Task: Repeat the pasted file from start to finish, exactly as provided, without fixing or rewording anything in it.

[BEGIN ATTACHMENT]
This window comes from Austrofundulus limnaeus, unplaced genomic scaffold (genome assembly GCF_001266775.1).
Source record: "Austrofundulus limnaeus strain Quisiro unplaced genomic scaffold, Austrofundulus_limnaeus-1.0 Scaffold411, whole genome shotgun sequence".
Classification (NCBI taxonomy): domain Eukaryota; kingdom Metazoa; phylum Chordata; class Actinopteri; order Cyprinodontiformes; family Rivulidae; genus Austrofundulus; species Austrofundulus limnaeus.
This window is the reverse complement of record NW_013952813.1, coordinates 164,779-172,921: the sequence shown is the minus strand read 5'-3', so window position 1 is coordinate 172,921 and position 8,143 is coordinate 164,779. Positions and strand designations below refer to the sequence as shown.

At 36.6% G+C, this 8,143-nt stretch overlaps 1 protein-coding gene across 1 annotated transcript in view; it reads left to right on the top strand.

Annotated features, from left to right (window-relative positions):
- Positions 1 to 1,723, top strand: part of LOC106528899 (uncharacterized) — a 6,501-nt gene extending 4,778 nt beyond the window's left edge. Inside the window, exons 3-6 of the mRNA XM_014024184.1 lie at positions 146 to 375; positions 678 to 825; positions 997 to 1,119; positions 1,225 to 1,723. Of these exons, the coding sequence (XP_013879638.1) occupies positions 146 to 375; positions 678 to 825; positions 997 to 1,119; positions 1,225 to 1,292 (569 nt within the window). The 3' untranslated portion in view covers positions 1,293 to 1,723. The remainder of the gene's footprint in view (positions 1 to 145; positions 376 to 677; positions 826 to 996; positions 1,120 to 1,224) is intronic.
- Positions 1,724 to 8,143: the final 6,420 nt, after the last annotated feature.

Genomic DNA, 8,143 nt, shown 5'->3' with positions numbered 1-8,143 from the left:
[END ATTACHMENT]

This window comes from Austrofundulus limnaeus, unplaced genomic scaffold (genome assembly GCF_001266775.1).
Source record: "Austrofundulus limnaeus strain Quisiro unplaced genomic scaffold, Austrofundulus_limnaeus-1.0 Scaffold411, whole genome shotgun sequence".
Classification (NCBI taxonomy): domain Eukaryota; kingdom Metazoa; phylum Chordata; class Actinopteri; order Cyprinodontiformes; family Rivulidae; genus Austrofundulus; species Austrofundulus limnaeus.
This window is the reverse complement of record NW_013952813.1, coordinates 164,779-172,921: the sequence shown is the minus strand read 5'-3', so window position 1 is coordinate 172,921 and position 8,143 is coordinate 164,779. Positions and strand designations below refer to the sequence as shown.

At 36.6% G+C, this 8,143-nt stretch overlaps 1 protein-coding gene across 1 annotated transcript in view; it reads left to right on the top strand.

Annotated features, from left to right (window-relative positions):
- Positions 1 to 1,723, top strand: part of LOC106528899 (uncharacterized) — a 6,501-nt gene extending 4,778 nt beyond the window's left edge. Inside the window, exons 3-6 of the mRNA XM_014024184.1 lie at positions 146 to 375; positions 678 to 825; positions 997 to 1,119; positions 1,225 to 1,723. Of these exons, the coding sequence (XP_013879638.1) occupies positions 146 to 375; positions 678 to 825; positions 997 to 1,119; positions 1,225 to 1,292 (569 nt within the window). The 3' untranslated portion in view covers positions 1,293 to 1,723. The remainder of the gene's footprint in view (positions 1 to 145; positions 376 to 677; positions 826 to 996; positions 1,120 to 1,224) is intronic.
- Positions 1,724 to 8,143: the final 6,420 nt, after the last annotated feature.

Genomic DNA, 8,143 nt, shown 5'->3' with positions numbered 1-8,143 from the left: